I wish the new Government well. There are some good policies in the Coalition agreement, some on political reform like PR for the Lords - though not the absurd 55% requirement in a vote of confidence - and on education (if Michael Gove uses the right levers). But one thing is clear: despite all the rantings and ravings of the Tory right, it is the Liberal Democrats that have been the clear losers. Cameron has played a blinder by convincing the world and the Lib Dems that he has had to make huge sacrifices to win this agreement.
First, the Lib Dems' power is limited. Nick Clegg as Deputy PM has settled for a desk in the Cabinet Office, but no real job. David Laws has a poisoned chalice implementing the cuts as chief secretary. Vince Cable has been sidelined on banking reform in the business department without the influence of Lord Mandelson. Danny Alexander has Scotland, a non-department. Only Chris Huhne has some influence at energy, but on nuclear power is stymied by his own party's opposition. The Lib Dem junior ministers are unlikely to have much of a role to play in each department, though they may prevent the wilder excesses of right-wing Tory ministers. Bizarrely, the Lib Dems accepted all this in preference to insisting on even one major office of state or spending department like education or health.
Second, on policy, as John Rentoul has pointed out, Clegg has been royally outmanoeuvred by Cameron. The pupil premium was Tory policy anyway: Michael Gove will be pleased to have some money for it. The £10,000 tax threshold will mean a middle class tax cut paid for by public sector savings, not a more progressive tax system (though economically a better approach, this is hardly what the Lib Dems wanted). The fixed term parliament suits Cameron as it ties in the Lib Dems. On the abstention votes on tuition fees, marriage tax or nuclear power, the Tories will win anyway with a 307-286 majority. And whether or not an AV referendum succeeds, the Tories will still be able to push through their gerrymander of English constituencies to make more of them Conservative. Cameron will be delighted to neutralise his right-wing, ditch crazy policies like the inheritance tax cut and avoid a distracting row in Europe.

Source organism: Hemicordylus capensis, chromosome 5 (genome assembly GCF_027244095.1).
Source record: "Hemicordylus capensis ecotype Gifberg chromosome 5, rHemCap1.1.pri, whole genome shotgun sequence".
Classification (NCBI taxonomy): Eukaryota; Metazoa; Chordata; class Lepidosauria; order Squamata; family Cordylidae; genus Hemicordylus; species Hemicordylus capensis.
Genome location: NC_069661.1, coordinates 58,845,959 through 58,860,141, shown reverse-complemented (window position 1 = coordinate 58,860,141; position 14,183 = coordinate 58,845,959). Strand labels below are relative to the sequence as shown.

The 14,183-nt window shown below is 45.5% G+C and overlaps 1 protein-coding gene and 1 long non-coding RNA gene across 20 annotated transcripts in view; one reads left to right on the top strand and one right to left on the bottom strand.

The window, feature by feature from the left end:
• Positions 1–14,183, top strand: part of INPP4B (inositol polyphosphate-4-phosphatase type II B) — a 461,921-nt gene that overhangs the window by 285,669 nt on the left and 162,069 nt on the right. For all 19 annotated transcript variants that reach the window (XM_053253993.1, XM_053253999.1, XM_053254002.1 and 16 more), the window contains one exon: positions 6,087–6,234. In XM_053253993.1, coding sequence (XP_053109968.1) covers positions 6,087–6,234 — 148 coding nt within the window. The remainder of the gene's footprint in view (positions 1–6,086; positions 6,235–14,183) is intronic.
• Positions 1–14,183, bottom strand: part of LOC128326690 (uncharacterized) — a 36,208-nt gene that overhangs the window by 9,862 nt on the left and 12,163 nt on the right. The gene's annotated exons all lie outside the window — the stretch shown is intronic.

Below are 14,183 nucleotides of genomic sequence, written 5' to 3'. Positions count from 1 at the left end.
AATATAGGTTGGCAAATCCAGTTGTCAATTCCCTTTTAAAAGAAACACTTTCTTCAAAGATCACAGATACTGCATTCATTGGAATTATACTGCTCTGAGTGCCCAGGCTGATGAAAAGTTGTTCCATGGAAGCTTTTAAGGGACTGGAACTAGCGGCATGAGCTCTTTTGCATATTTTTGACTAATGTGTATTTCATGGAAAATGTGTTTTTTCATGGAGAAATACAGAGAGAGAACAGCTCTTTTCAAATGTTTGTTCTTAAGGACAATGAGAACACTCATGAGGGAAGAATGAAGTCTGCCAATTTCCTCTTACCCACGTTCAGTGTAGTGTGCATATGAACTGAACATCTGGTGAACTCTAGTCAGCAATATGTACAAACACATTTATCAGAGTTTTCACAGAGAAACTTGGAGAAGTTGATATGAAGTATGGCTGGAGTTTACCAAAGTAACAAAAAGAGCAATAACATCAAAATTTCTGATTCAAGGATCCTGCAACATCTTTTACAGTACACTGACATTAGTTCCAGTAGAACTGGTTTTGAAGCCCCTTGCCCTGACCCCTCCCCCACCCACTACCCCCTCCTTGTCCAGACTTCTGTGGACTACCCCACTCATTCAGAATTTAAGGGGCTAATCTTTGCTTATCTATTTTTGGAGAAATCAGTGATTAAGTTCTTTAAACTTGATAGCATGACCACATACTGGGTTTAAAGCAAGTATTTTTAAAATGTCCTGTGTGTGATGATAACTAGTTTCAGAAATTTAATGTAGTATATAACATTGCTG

Third, in return for the happy couple pix and a host of ministerial cars, they have destroyed their credibility with many of their own voters, particularly in areas like the South West where they were seen as a repository for anti-Tory votes and in Northern cities where their council base had already started to crumble. Many Lib Dem members are already joining Labour.
None of this is to suggest that the Lib Dems weren't right to enter a coalition deal. Indeed, they deserve some praise for being prepared to sacrifice their party for the sake of stable government. But anyone who thinks that they are the winners from the whole deal has been spending far too much time watching 24 hour news and reading the papers.
This post has been picked up by Iain Dale.